BAYOMBONG, Nueva Vizcaya—Former Environment secretary Regina Lopez is “dismayed” that another big gold mine has been allowed to commence commercial operations in the province, former governor Ruth Padilla said Thursday in a forum organized by “pro-water” advocates at the Nueva Vizcaya State University here.
Padilla, the wife of current Gov. Carlos Padilla, announced during the open forum that Lopez called her at 11:42 a.m. on Thursday to express her alarm over the development.
“I am one with you in this fight, I will talk to [Environment] Secretary [Roy] Cimatu about this,” Padilla quoted Lopez as saying over their telephone conversation.
Lopez was referring to the approval of the British-owned Runruno Gold Molybdenum Project in Quezon, Nueva Vizcaya, which got the green light to operate after its papers were already signed by Regional Director Mario Ancheta of the Mines and Geosciences Bureau—an agency under the Department of Environment and Natural Resources.
“[Runruno] declared their intent as early as September last year, but we needed to conduct our validation and had to wait for the results of the debugging [a test run]. I signed the permit on Monday,” Ancheta said in recent reports.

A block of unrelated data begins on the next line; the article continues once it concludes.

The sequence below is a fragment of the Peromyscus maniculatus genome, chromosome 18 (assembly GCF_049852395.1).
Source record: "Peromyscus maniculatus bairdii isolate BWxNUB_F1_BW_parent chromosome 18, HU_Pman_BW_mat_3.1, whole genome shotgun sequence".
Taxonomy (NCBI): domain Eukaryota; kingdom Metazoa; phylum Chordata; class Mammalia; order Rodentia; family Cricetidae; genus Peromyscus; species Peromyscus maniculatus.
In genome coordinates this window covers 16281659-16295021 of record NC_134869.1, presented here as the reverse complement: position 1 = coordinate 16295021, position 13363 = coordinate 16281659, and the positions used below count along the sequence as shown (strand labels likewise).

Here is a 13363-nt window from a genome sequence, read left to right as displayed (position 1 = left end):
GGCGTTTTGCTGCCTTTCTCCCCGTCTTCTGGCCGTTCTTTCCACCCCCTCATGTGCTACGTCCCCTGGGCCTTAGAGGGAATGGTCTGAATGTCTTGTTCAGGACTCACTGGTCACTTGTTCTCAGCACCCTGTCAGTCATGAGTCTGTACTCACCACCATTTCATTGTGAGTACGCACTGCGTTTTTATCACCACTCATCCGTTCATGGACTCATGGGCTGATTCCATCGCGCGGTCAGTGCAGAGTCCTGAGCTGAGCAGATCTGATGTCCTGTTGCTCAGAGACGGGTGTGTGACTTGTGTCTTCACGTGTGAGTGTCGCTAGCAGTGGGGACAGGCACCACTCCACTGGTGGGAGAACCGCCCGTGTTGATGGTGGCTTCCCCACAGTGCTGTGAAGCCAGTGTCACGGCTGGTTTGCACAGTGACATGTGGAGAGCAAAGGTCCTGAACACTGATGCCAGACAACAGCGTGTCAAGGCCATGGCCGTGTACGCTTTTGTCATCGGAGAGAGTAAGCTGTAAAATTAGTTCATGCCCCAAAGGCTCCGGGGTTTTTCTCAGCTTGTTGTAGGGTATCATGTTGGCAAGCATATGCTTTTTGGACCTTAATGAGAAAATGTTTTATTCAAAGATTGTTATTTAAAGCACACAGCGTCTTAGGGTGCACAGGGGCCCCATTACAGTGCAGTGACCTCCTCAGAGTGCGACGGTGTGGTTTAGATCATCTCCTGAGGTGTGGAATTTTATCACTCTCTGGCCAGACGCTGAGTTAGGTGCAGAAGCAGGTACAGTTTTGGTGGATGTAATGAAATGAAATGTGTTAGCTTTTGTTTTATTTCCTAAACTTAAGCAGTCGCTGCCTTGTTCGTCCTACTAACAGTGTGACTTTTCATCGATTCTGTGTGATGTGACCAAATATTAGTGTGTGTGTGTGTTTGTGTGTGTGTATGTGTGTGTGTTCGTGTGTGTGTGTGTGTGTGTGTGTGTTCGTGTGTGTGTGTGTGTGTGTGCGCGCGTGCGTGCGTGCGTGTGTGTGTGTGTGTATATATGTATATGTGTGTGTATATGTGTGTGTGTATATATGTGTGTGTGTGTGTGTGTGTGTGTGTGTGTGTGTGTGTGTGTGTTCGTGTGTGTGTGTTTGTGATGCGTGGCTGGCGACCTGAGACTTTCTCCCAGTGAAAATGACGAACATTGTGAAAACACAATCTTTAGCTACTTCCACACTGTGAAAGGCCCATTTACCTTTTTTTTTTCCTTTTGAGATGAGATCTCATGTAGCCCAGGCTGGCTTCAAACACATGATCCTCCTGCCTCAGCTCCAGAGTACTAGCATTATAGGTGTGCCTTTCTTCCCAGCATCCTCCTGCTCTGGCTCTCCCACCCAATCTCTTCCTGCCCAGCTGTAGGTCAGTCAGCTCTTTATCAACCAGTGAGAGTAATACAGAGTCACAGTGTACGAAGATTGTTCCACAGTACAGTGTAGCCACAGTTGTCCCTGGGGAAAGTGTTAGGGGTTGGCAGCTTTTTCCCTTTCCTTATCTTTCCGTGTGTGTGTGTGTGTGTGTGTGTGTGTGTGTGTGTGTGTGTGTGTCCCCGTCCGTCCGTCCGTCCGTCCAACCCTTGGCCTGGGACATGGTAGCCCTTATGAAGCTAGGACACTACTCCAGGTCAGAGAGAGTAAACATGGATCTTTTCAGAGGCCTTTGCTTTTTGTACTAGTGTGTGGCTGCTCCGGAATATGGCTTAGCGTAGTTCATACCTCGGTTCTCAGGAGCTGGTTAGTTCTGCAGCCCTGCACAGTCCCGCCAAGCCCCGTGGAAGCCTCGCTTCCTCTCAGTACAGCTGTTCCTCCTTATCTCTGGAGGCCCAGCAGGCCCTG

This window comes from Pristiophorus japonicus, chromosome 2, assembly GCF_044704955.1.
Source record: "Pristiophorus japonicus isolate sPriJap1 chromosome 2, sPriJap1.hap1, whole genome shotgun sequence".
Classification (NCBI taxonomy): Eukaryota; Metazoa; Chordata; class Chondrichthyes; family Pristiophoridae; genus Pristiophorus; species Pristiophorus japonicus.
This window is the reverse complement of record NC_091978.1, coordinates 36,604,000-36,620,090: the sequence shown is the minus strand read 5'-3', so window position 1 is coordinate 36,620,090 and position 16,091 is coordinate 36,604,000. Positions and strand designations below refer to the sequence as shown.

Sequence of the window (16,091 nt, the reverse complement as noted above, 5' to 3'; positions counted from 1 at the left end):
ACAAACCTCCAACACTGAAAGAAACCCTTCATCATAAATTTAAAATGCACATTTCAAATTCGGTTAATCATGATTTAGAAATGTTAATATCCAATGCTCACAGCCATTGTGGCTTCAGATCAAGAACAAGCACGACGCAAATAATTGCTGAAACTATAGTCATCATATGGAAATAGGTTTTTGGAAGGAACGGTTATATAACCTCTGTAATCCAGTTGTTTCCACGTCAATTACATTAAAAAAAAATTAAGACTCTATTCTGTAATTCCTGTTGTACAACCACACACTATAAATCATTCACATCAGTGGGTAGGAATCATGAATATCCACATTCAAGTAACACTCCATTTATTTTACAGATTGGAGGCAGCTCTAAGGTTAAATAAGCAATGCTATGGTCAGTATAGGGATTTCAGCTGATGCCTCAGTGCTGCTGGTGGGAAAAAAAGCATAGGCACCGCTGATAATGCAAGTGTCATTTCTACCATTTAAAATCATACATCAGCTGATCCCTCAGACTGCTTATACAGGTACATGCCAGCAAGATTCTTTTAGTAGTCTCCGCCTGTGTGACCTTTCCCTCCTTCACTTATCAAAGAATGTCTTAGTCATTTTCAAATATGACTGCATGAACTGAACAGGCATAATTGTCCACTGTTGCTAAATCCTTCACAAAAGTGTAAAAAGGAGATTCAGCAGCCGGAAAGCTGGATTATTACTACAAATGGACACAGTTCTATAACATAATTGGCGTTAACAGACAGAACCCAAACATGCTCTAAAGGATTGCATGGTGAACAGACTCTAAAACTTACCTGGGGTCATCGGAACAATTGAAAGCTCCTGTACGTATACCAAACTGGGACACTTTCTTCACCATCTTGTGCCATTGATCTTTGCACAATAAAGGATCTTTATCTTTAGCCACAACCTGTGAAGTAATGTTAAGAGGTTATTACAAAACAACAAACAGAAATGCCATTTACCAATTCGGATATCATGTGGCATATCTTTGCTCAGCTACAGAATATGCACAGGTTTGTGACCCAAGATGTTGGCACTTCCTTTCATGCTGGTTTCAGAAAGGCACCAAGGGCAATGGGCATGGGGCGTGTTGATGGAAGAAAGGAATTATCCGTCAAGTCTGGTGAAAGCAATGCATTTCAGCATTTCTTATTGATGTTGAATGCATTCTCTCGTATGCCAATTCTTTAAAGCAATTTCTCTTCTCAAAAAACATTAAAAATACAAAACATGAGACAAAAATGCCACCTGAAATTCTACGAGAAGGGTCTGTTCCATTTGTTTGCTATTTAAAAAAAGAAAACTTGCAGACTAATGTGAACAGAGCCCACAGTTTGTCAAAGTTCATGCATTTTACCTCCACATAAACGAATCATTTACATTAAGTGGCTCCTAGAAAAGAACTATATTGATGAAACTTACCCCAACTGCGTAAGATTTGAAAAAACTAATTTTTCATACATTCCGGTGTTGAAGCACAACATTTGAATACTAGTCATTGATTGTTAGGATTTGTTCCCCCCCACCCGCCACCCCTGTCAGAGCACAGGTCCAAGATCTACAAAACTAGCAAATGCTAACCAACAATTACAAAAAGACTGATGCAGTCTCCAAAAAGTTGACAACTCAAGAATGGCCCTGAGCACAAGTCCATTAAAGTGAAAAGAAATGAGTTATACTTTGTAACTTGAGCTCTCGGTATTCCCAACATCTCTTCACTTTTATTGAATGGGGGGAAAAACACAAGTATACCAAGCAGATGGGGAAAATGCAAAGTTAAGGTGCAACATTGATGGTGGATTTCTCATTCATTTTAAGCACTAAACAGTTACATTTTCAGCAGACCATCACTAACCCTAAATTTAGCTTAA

Lopez was President Rodrigo Duterte’s pick as environment secretary, but the powerful Commission on Appointments refused to confirm her appointment, forcing the President to appoint former general Roy Cimatu, the former Armed Forces Chief of Staff.
People from the academe and groups who are critical of large-scale mining in Nueva Vizcaya attended the forum.
Dr. Robin Broad, a professor at the American University in Washington, D.C., and John Cavanagh from the Institute of Policy Studies graced the forum to share the success story of an advocacy for clean water in El Salvador, where Asia-Pacific miner OceanaGold “• which runs the Didipio gold-copper mine here “• and the government fought a long legal battle in the International Court for Settlement of Investment Disputes.
“We were happy El Salvador decided to impose a ban on metallic mining, the first country on Earth which have done such a move,” Broad said, praising Governor Padilla’s role in the lobby with the El Salvador government.
Padilla visited El Salvador few weeks before the ban on metallic mining was passed by that country’s Congress.